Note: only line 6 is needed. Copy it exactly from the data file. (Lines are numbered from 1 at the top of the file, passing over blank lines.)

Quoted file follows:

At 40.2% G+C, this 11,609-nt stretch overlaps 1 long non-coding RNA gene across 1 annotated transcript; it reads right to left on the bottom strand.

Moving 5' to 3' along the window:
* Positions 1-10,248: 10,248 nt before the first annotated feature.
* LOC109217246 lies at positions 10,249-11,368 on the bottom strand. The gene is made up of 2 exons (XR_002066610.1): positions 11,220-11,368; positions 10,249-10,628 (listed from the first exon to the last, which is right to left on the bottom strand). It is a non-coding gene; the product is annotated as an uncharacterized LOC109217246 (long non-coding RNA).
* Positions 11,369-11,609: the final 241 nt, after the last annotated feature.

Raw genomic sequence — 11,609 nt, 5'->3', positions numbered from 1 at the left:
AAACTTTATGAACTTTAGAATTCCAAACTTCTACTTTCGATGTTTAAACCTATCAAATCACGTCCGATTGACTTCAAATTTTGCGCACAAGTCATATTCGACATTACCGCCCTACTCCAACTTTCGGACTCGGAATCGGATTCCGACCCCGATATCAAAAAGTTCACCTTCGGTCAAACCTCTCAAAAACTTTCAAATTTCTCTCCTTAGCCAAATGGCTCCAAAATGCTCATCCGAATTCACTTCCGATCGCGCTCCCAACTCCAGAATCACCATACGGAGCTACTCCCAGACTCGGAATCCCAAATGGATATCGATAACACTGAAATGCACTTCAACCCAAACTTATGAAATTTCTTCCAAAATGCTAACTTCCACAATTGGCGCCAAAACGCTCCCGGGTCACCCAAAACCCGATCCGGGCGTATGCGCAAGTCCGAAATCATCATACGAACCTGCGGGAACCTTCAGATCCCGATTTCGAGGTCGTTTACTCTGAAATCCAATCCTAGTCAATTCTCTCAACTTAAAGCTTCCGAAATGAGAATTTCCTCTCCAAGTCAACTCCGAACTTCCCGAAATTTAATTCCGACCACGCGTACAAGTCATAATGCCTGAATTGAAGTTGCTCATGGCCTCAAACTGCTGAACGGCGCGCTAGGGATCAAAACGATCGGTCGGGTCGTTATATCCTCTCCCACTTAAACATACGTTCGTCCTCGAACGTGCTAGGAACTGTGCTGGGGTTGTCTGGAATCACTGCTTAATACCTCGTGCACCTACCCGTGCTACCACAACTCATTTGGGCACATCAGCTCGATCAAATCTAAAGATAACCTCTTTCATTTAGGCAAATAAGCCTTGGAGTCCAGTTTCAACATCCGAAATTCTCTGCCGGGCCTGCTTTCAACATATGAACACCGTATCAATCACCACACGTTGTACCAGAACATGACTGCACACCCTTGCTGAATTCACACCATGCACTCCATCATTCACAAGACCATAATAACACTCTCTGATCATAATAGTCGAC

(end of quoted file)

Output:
Raw genomic sequence — 11,609 nt, 5'->3', positions numbered from 1 at the left: